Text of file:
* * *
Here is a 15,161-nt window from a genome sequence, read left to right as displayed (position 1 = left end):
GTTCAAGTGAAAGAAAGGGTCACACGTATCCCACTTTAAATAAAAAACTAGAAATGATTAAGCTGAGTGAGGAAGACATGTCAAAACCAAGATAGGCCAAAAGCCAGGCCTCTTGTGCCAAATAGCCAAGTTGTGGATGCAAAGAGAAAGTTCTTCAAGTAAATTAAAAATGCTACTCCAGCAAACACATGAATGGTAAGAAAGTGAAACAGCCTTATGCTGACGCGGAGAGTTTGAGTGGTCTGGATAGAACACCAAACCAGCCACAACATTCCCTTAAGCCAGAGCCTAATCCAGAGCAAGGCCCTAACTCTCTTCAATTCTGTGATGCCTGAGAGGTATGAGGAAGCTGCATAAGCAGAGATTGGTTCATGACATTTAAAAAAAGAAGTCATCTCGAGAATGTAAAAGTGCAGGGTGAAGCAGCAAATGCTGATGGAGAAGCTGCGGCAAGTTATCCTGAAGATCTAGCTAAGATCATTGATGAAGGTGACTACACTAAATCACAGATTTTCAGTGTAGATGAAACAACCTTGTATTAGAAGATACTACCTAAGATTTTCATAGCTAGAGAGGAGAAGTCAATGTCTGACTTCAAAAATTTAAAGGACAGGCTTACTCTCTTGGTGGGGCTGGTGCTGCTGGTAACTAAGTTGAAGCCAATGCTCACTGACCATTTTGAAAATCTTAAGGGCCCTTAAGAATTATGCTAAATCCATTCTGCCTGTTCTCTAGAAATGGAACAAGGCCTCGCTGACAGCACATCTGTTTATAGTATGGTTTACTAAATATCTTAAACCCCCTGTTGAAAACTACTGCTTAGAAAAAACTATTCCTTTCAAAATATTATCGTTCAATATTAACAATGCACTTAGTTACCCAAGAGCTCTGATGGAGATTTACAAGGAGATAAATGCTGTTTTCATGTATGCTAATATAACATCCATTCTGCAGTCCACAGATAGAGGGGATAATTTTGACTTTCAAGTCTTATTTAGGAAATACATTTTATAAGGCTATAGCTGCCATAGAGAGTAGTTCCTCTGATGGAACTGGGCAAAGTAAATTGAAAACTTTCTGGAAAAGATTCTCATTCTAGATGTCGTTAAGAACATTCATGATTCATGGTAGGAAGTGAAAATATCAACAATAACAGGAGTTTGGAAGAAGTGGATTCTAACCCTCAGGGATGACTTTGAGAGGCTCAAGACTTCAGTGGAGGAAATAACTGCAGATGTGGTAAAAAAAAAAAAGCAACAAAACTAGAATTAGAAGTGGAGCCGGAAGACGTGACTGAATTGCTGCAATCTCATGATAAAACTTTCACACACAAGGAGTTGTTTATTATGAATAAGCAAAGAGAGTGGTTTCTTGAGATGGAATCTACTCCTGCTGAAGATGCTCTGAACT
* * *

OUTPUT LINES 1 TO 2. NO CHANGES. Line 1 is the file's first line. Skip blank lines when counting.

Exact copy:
Here is a 15,161-nt window from a genome sequence, read left to right as displayed (position 1 = left end):
GTTCAAGTGAAAGAAAGGGTCACACGTATCCCACTTTAAATAAAAAACTAGAAATGATTAAGCTGAGTGAGGAAGACATGTCAAAACCAAGATAGGCCAAAAGCCAGGCCTCTTGTGCCAAATAGCCAAGTTGTGGATGCAAAGAGAAAGTTCTTCAAGTAAATTAAAAATGCTACTCCAGCAAACACATGAATGGTAAGAAAGTGAAACAGCCTTATGCTGACGCGGAGAGTTTGAGTGGTCTGGATAGAACACCAAACCAGCCACAACATTCCCTTAAGCCAGAGCCTAATCCAGAGCAAGGCCCTAACTCTCTTCAATTCTGTGATGCCTGAGAGGTATGAGGAAGCTGCATAAGCAGAGATTGGTTCATGACATTTAAAAAAAGAAGTCATCTCGAGAATGTAAAAGTGCAGGGTGAAGCAGCAAATGCTGATGGAGAAGCTGCGGCAAGTTATCCTGAAGATCTAGCTAAGATCATTGATGAAGGTGACTACACTAAATCACAGATTTTCAGTGTAGATGAAACAACCTTGTATTAGAAGATACTACCTAAGATTTTCATAGCTAGAGAGGAGAAGTCAATGTCTGACTTCAAAAATTTAAAGGACAGGCTTACTCTCTTGGTGGGGCTGGTGCTGCTGGTAACTAAGTTGAAGCCAATGCTCACTGACCATTTTGAAAATCTTAAGGGCCCTTAAGAATTATGCTAAATCCATTCTGCCTGTTCTCTAGAAATGGAACAAGGCCTCGCTGACAGCACATCTGTTTATAGTATGGTTTACTAAATATCTTAAACCCCCTGTTGAAAACTACTGCTTAGAAAAAACTATTCCTTTCAAAATATTATCGTTCAATATTAACAATGCACTTAGTTACCCAAGAGCTCTGATGGAGATTTACAAGGAGATAAATGCTGTTTTCATGTATGCTAATATAACATCCATTCTGCAGTCCACAGATAGAGGGGATAATTTTGACTTTCAAGTCTTATTTAGGAAATACATTTTATAAGGCTATAGCTGCCATAGAGAGTAGTTCCTCTGATGGAACTGGGCAAAGTAAATTGAAAACTTTCTGGAAAAGATTCTCATTCTAGATGTCGTTAAGAACATTCATGATTCATGGTAGGAAGTGAAAATATCAACAATAACAGGAGTTTGGAAGAAGTGGATTCTAACCCTCAGGGATGACTTTGAGAGGCTCAAGACTTCAGTGGAGGAAATAACTGCAGATGTGGTAAAAAAAAAAAAGCAACAAAACTAGAATTAGAAGTGGAGCCGGAAGACGTGACTGAATTGCTGCAATCTCATGATAAAACTTTCACACACAAGGAGTTGTTTATTATGAATAAGCAAAGAGAGTGGTTTCTTGAGATGGAATCTACTCCTGCTGAAGATGCTCTGAACT